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Fox News’ Bill Hemmer conquered the Arctic

It started with a call from the US Navy back in November, asking if I’d be interested in taking a trip to the Arctic later that winter. 

It’d be part of a three-week operation in the Arctic Ocean in March called Operation Ice Camp, which has happened every two years since 1946.

It involves scientific research, evaluating military operational capabilities in the region, and the security of our nation.

A scene from Deadhorse, Alaska — where Hemmer began his intense Ice Camp journey.
Hemmer and his Ice Camp crew had to travel via ice-breaker during their Arctic journey.

They don’t usually bring along civilians, I was told, but they wanted me to tag along to see what actually goes on during these operations.

“I’m intrigued,” I said. “Tell me more.”

They told me I’d be flying to the northern slope of Alaska, right next to the Arctic Ocean, where I’d meet with several dozen sailors and scientists, and spend a few days (and nights) watching them at work.

Then we’d get on a helicopter, which would take us to an active ice floe — a large free-floating mass of ice on the open water, specifically the Beaufort Sea — and meet up with a US nuclear submarine, which would have to break through the ice so we can board, and then descend into the chilly depths, 180 feet below the ice.

I considered it for a minute, and then said, “Fantastic. I’m in.”

I couldn’t possibly turn it down.

If you asked me to come up with the ultimate fantasy adventure trip,  I never could have even imagined this one.

The experience — which we documented in the new TV special “Battle for the Arctic with Bill Hemmer,” now streaming on Fox Nation — was a new one for me.

It took almost eight hours to fly from Washington, DC, to northern Alaska, and when you cross the Yukon, it’s almost exclusively ice and snow as far as the eye can see.

By the time we got to Deadhorse, Alaska, an oil town that more than lives up to its name, you can’t tell where the Arctic Ocean ends and the land begins.

My only thought was, “Sir, can you please turn this plane around? Because nothing can live down there.”

When we touched down on that ice, it was probably the softest landing I’ve ever felt.

It was like hitting a pillow.

And then the door flew open and we felt the first blast of arctic cold on our faces.

The beautiful-but-barren Arctic Ocean region, where Ice Camp scientists are posted for weeks at a time. Gamma-Rapho via Getty Images

You can’t really prepare yourself for Alaskan cold, especially in Deadhorse, where the temperatures can get as low as 50 below zero, with a real feel of 88 below.

(No, I’m not kidding.)

I’m no newbie when it comes to frigid temperatures.

I was in the crowd for the 1981 “Freezer Bowl,” the coldest football game ever played, between the Cincinnati Bengals and San Diego Chargers.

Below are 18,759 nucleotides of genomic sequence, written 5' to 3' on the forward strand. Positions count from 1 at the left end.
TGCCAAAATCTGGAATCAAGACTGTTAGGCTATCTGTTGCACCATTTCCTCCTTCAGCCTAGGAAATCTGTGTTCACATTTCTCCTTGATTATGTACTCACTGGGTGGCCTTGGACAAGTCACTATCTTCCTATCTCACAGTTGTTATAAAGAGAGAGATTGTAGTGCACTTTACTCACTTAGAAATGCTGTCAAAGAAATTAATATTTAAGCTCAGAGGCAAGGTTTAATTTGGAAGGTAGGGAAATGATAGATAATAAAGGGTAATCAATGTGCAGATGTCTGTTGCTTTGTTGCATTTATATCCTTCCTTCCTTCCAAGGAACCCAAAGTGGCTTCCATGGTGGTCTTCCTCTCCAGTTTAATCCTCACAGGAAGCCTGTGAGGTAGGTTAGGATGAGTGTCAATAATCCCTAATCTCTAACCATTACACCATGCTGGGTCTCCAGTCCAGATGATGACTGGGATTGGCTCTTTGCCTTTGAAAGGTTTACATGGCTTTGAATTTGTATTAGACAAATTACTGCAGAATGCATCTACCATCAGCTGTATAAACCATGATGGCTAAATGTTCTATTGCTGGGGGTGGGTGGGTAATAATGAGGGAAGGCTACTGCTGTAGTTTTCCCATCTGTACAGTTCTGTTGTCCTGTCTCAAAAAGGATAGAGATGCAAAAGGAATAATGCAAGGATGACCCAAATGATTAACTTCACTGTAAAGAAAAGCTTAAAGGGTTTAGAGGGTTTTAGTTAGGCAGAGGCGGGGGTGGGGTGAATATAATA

(It was so cold, some claimed, a hot chocolate from the concession stand would turn into a milkshake.)

But those frigid temps were nothing compared to the Arctic.

The difference is, there’s no place in Alaska to hide from the cold, especially at the Ice Camp.

When those skin-cracking winds start blowing, you can’t avoid them.

We did a pretty good job with clothing prep.

Except for boots.

My boots were absolutely not effective.

My right toe was numb for about a month after we returned.

And we were only there for three days.

I have no idea how these scientists stay there for five full weeks.

The USS Hampton, a 360-foot, 6,900 ton nuclear-powered submarine which helped transport Hemmer on his Arctic journey. Hum Images/Universal Images Group via Getty Images

The other concern was polar bears.

They weren’t exactly an imminent threat, but polar bears do occasionally wander through, enough that there were monitors keeping a close watch for furry intruders, and rifles in every tent, just in case you needed to fire a warning shot.

I wasn’t exactly looking over my shoulder, but it was one more thing at the back of my mind.

The day-to-day operations at Ice Camp spanned everything from military drills — communicating with submarines or aircraft — to scientific research.

In one of the tents, they’d drilled massive holes in the ice, as part of ongoing studies on water temperature and how (and when) the ice is melting.

It’s a fascinating topic, especially when you talk to the scientists directly involved in climate science.

The White House has suggested that the Arctic’s summer ice will be completely melted by the year 2030, but when I mentioned this to one of the Ice Camp scientists, a researcher from the University of Alaska Fairbanks who’s been studying climate science for almost three decades, he believes that estimate is “way too fast.”

Admiral Daryl Caudle says that the US must pay attention the the ability of China and Russia to mine crucial minerals in the Arctic region. WireImage